Kids play chess all over the world!
Chess is being played all over the world, by kids! Offered in classroom teaching, in after-school clubs, in competitions. A couple of countries have even made it mandatory in school curricula. Kids are gaining life skills from chess beyond just knowing how to play the game.
I have never really learned to play the game of chess well. I know the objective of the game and how each game piece is allowed to move. Beyond that, I stumble into good moves, accidentally blocking something big from the opponent, acting like I know what I am doing, but in reality I have no clue.
Chess, to me, was an adult game. The strategy and complicated rules seem to be too much for little minds to grasp. And, quite honestly, the only people I knew way-back-when who played chess were on the nerdy-super-smart side.
But it turns out I have been wrong (my husband enjoys my writing those words!).
The US Chess Federation (USCF) has reported that membership of those under 15 has soared ten-fold from 1990 to 2001 – from 3,000 to 35,000.
Research is Conclusive: Chess Helps Kids Learn
According to Dr. Peter Dauvergne from the University of Sydney, chess is an especially effective teaching tool. It can equally challenge the minds of girls and boys, gifted and average, athletic and non-athletic, rich and poor.
It can teach children the importance of planning and the consequences of decisions. Further, it can teach how to concentrate, how to win and lose gracefully, how to think logically and efficiently, and how to make tough and abstract decisions.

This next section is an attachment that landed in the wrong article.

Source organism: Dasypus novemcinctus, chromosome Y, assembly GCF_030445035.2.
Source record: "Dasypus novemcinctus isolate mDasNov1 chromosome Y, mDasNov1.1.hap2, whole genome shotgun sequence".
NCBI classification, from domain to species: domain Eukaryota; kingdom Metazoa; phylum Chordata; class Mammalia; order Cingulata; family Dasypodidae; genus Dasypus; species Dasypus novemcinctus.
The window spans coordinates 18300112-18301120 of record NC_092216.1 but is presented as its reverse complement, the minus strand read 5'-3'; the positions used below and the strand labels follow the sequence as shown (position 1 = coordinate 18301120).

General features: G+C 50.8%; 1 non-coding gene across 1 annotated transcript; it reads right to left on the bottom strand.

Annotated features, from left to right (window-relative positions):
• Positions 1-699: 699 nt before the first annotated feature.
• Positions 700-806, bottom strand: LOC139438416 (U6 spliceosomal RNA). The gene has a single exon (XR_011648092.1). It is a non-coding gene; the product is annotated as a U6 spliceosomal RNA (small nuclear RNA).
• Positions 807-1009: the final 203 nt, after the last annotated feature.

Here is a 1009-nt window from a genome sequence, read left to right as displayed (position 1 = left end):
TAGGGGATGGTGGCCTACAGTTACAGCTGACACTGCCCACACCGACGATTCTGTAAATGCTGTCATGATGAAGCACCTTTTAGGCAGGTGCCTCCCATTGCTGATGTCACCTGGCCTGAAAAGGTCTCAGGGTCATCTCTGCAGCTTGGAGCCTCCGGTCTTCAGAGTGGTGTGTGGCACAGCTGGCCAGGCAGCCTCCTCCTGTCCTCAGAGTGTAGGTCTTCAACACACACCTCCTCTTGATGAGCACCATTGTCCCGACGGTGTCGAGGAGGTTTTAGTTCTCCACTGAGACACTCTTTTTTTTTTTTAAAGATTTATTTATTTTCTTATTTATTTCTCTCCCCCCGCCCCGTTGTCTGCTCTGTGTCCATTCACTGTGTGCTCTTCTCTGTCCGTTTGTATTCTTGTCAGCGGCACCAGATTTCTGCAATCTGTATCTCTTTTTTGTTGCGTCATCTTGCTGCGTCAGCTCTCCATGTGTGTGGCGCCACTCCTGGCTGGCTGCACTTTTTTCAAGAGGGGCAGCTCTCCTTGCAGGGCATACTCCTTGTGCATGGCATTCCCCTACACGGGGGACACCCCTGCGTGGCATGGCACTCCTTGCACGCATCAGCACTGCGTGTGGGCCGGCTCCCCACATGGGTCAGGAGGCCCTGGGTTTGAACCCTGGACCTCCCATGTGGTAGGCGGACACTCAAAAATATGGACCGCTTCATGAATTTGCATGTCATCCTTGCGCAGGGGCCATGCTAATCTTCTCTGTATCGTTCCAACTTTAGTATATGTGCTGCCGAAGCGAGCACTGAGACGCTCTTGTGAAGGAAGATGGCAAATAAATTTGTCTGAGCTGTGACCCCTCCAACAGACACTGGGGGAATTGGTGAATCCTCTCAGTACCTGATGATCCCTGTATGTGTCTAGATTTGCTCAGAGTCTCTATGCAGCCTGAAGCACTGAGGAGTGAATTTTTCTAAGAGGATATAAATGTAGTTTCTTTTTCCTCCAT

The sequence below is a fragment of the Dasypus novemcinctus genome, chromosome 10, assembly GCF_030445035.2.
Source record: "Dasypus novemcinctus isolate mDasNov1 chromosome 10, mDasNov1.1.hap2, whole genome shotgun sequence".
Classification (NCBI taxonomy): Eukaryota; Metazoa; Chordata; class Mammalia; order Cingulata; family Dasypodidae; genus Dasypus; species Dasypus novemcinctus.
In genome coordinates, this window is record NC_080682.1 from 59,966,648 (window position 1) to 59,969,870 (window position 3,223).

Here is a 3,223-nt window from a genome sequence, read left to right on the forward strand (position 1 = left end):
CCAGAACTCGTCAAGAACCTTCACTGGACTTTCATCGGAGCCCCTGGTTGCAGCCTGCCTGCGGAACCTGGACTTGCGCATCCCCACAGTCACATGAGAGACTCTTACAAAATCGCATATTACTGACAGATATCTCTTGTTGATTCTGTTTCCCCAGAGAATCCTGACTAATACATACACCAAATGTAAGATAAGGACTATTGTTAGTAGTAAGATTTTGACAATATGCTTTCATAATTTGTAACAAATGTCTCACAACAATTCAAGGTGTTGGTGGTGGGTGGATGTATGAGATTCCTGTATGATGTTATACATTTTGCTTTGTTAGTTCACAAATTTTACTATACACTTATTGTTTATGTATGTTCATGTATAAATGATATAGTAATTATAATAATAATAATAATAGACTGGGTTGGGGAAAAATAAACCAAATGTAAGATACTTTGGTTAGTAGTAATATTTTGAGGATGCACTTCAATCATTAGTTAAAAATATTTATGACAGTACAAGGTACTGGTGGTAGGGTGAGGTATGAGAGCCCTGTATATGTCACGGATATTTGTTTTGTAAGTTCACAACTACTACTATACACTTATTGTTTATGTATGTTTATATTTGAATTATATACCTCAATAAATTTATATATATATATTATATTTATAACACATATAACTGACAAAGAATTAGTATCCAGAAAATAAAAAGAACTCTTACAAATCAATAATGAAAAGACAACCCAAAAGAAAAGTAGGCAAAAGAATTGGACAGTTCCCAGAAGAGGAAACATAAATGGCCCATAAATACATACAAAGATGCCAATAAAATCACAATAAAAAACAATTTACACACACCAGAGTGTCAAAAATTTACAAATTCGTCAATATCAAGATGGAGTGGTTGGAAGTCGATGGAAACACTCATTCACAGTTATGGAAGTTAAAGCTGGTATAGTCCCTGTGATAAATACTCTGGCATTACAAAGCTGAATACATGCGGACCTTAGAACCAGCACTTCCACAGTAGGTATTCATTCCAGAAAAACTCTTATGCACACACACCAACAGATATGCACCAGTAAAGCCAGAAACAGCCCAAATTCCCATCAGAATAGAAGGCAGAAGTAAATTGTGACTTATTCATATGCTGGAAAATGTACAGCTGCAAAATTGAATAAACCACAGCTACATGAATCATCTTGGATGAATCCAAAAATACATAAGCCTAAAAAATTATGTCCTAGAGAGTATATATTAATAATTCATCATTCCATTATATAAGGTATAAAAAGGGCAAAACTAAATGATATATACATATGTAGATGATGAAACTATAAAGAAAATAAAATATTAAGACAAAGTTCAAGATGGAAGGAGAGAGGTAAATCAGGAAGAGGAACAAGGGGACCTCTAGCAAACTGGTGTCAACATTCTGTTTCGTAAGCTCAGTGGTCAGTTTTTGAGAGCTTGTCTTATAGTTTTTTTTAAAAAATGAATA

Surprisingly, elementary school age is about the right time to start to play. “I’ve had mixed results when teaching kindergartners and first-graders, but by second grade, they’re all ready,” says Tom Brownscombe, scholastic director of the U.S. Chess Federation.
Although your grand may not want to make it a go-to hobby, or be in a chess club, or enter competitive tournaments, all of the benefits of learning and playing chess still hold.
And it’s a game that is relatively inexpensive to get into!
Making Chess Part of Your Grandparenting Strategy
All of this is remarkable to me, as I am still recovering from a recent Candyland walloping by my 6-year old grand! Imagine that starting in a year or two she would be able to understand, even get really good at, a game like chess. These little kid-sponges will surprise us IF we give them a chance.
So if chess is your thing, or if like me you know enough to at least teach an 8-year old how to move the pieces around the board, jump in! Play a game or two. You never know where a focused hour or two will lead.
It might be the checkmate you’ve been looking for to get closer to that little one! (I know, I know – chees-y chess lingo; couldn’t help myself!)
Tools for the Game
Want to learn how to play chess? You and the Grands can use this site to learn the basics and even play a game or two. PLUS it gives you all the chess terminology so you will sound ever-so-informed! (Parental help needed to register the child on the site.)
Want to play online with grands who already know how to play? Try the free app, Chess With Friends. If you are familiar with the Words With Friends app, this is the same, only it’s chess. This is a great way to stay engaged with grands who live nearby or far away! (Parental permission needed as it is an app that will require a smartphone or iPad to play.)